Researchers from the University of California San Diego developed a machine-learning model by training a boosted decision tree algorithm on de-identified electronic health records data of 5,822 hospitalized or ambulatory patients with heart failure from the University of California San Diego.
This machine learning model is based on eight readily available variables. These include, diastolic blood pressure, creatinine, blood urea nitrogen, haemoglobin, white blood cell count, platelets, albumin, and red blood cell distribution width. This model was able to predict life expectancy in 88% of the patients.
This study is published in the European Journal of Heart Failure.
The tool was additionally tested using data from the University of California, San Francisco, and a database derived from 11 European medical centers.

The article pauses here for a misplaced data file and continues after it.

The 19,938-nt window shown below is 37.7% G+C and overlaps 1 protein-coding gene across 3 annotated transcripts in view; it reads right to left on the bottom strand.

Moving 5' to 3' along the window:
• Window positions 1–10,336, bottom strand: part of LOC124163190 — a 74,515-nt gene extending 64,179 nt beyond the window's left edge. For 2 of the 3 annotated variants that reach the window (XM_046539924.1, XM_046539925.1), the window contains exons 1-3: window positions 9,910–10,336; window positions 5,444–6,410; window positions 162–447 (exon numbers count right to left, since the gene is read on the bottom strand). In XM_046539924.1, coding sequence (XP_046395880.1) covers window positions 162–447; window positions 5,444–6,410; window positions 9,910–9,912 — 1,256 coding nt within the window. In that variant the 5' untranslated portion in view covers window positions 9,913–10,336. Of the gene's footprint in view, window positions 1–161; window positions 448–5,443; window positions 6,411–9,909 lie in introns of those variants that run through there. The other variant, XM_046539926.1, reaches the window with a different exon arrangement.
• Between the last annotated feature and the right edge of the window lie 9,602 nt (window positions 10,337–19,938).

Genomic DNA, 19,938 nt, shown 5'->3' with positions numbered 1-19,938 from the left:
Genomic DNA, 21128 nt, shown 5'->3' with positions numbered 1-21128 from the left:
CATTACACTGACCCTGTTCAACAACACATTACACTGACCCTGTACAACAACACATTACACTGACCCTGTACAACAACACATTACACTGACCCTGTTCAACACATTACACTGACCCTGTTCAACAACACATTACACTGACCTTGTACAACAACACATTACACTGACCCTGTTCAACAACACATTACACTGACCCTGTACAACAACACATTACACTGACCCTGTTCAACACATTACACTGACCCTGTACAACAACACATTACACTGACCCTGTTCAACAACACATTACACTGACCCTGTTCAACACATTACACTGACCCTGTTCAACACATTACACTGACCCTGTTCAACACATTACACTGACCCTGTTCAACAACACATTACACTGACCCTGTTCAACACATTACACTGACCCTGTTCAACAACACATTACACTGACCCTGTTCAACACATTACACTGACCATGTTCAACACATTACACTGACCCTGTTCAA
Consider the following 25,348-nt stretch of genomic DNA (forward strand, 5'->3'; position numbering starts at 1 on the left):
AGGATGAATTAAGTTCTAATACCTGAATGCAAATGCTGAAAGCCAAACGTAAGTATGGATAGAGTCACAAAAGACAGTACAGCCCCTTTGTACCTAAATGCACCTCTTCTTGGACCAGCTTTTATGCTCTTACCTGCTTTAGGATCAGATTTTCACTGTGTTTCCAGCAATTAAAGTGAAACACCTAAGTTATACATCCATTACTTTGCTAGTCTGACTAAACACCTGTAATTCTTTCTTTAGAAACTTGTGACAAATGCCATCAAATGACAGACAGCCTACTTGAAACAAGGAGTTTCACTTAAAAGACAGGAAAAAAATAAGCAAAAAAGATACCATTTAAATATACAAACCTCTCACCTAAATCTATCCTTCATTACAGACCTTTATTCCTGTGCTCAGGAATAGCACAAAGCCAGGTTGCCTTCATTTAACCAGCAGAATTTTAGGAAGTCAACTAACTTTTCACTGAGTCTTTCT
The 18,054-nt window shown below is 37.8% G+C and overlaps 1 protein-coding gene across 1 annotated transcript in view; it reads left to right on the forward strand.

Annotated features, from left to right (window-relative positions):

With the advance of machine learning and artificial intelligence tools, large amounts of health data thanks to electronic health records, and computing power, we able to work on creating more and more accurate risk prediction tools. These tools will be commonplace in clinical practice to help with data-based decisions.
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